When Ben's boss throws a party to honour his own birthday and as a consolation for their defeat, Sharon asks Ben to be her date, to which he eagerly but nervously agrees. While there, Ben encounters his ex-girlfriend Suzy, who implores him to try their relationship again. Ben refuses her advance but she kisses him, just as Sharon witnesses from afar. Sharon angrily leaves the party. Ben realizes Sharon has seen the kiss, and freezes time. After spending several days "frozen", Ben concludes that although he can stop time, he cannot reverse it to correct the mistake. He eventually seeks to explain himself to Sharon at her apartment, and a confrontation similar to the film-opening breakup occurs. Sharon henceforth does not show up to work at the supermarket.

As a practical joke, colleagues Barry and Matt phone Ben; Matt poses as an art gallery owner who is interested in displaying Ben's drawings, and schedules an appointment for Ben to present more to him. When Ben arrives as agreed, the reaction of the owner quickly reveals the prank. However, the gallery owner is nonetheless interested in Ben's work and decides to exhibit Ben's drawings.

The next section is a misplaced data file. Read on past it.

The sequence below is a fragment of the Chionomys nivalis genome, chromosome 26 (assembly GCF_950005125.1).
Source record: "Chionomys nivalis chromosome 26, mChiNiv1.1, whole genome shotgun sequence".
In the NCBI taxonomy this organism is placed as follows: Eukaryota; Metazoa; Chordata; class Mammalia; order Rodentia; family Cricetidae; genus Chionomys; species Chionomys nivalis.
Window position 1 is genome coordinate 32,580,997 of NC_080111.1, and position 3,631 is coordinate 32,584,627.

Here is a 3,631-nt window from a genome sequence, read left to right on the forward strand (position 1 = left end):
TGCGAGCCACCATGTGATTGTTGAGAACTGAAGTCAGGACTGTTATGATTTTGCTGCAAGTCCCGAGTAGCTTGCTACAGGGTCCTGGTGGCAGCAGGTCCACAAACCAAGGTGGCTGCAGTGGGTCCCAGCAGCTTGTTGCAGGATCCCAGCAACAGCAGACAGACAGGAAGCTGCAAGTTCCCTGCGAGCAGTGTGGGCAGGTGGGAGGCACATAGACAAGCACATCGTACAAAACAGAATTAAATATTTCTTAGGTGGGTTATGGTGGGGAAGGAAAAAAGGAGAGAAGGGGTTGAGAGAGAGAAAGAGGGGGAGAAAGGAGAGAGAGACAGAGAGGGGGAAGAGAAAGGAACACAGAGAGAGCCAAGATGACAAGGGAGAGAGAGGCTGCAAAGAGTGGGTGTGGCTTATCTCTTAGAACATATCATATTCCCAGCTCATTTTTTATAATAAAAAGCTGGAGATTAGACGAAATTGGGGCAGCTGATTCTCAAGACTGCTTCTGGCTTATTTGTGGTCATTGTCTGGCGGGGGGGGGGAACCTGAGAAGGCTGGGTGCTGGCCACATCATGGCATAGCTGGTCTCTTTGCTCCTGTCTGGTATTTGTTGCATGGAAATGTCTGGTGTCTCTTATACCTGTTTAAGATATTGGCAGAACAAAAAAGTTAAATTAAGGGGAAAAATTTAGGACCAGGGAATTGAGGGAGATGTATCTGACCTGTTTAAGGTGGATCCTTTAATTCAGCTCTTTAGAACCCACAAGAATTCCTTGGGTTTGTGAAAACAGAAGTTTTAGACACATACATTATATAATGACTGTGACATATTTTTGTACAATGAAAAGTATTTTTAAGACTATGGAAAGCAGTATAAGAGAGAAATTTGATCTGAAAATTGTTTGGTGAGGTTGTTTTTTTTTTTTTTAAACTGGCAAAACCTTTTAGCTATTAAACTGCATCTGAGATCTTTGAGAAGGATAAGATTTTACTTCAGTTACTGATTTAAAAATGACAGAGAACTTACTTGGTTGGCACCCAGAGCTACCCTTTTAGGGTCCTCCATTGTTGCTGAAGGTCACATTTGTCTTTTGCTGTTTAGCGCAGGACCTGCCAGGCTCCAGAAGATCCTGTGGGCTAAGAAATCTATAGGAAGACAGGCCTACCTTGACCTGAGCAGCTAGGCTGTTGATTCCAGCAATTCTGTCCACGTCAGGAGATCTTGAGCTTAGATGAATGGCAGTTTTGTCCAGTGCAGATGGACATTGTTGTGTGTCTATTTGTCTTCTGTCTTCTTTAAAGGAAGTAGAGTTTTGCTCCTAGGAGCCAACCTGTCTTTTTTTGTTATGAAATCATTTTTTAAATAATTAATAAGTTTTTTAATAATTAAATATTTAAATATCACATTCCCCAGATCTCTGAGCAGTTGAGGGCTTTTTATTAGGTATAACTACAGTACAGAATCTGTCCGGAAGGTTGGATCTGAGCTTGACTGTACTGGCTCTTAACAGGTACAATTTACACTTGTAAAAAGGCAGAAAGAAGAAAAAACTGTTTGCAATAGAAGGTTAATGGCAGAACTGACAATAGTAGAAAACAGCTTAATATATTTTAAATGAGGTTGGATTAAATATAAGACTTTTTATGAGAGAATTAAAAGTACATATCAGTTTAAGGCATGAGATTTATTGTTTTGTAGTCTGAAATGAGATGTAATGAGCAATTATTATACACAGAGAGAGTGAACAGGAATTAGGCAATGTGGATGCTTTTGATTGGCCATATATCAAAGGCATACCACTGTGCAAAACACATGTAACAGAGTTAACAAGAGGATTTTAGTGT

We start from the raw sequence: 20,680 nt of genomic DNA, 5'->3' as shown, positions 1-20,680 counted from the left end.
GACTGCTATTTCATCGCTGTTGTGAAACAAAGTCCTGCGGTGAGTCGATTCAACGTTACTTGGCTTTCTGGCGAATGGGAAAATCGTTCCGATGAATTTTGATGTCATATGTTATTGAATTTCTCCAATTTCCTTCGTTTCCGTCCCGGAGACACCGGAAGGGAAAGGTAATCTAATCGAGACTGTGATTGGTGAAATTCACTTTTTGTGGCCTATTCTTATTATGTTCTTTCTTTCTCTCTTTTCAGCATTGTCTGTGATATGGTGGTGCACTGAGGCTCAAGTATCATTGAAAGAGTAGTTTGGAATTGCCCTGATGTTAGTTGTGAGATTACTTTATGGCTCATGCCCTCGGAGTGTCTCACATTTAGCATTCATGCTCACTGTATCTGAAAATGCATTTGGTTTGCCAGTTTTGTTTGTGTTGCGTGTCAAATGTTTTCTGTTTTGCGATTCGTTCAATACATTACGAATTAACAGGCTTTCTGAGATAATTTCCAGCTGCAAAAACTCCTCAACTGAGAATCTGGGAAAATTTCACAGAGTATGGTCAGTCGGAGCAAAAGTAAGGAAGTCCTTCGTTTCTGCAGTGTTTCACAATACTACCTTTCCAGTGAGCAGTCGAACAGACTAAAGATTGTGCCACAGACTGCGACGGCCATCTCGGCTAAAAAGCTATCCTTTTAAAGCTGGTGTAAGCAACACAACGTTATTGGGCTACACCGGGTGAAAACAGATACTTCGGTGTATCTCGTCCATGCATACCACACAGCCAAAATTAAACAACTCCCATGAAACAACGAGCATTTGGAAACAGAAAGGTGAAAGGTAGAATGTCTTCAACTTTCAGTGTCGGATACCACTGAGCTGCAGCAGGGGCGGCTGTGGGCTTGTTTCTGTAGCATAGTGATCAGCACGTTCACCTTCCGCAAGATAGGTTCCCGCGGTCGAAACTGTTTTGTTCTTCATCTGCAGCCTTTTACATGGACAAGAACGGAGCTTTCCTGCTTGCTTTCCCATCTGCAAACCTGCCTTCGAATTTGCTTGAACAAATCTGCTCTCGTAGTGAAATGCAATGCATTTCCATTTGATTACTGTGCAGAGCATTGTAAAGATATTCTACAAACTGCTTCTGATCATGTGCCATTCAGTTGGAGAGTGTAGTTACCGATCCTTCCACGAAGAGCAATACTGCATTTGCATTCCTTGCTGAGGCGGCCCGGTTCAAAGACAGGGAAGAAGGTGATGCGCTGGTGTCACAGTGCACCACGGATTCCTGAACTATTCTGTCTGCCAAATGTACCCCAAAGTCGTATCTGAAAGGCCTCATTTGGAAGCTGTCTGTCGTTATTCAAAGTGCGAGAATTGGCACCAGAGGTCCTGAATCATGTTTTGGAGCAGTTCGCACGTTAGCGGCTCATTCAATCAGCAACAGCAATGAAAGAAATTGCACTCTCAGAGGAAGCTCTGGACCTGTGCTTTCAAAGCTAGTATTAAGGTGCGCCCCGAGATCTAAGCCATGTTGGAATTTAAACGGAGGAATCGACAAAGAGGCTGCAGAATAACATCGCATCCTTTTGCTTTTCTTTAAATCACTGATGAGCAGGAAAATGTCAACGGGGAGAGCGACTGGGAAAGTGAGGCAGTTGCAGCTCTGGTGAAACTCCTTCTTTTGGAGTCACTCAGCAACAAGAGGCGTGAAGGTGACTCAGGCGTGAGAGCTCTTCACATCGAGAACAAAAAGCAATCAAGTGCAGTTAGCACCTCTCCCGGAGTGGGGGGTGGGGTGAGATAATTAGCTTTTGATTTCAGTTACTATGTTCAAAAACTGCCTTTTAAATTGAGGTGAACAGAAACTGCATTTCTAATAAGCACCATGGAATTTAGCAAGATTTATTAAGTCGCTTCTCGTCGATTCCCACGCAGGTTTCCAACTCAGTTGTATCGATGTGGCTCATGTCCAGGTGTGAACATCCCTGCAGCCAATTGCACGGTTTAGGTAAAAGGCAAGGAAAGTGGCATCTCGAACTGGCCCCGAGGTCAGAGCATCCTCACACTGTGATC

Sharon receives an invitation to the exhibition and visits it. She is moved as most of the pieces depict her and she happily greets Ben, congratulating him on his success. The finale occurs as Ben shares his ability to stop time with her and the two step outside into a time-frozen snowfall.

Cast[edit]

Production[edit]

The feature film was produced more than a year after the short was completed. It includes nearly all of the content of the short. Following a decision in December 2005 to proceed with the feature, Ellis completed the expanded script in seven days. After getting commitments from his cast in March he secured financing and the film went into production in May. This schedule was exceedingly condensed by modern film making standards.[2] As all of the key players were available to appear in the feature, it was possible to incorporate the original short virtually without change.

The feature film uses an original score composed by Guy Farley including one piece, "Frozen" which featured on the Classic FM album, "The Quiet Room (album)" in July 2006.[3]

Critical response[edit]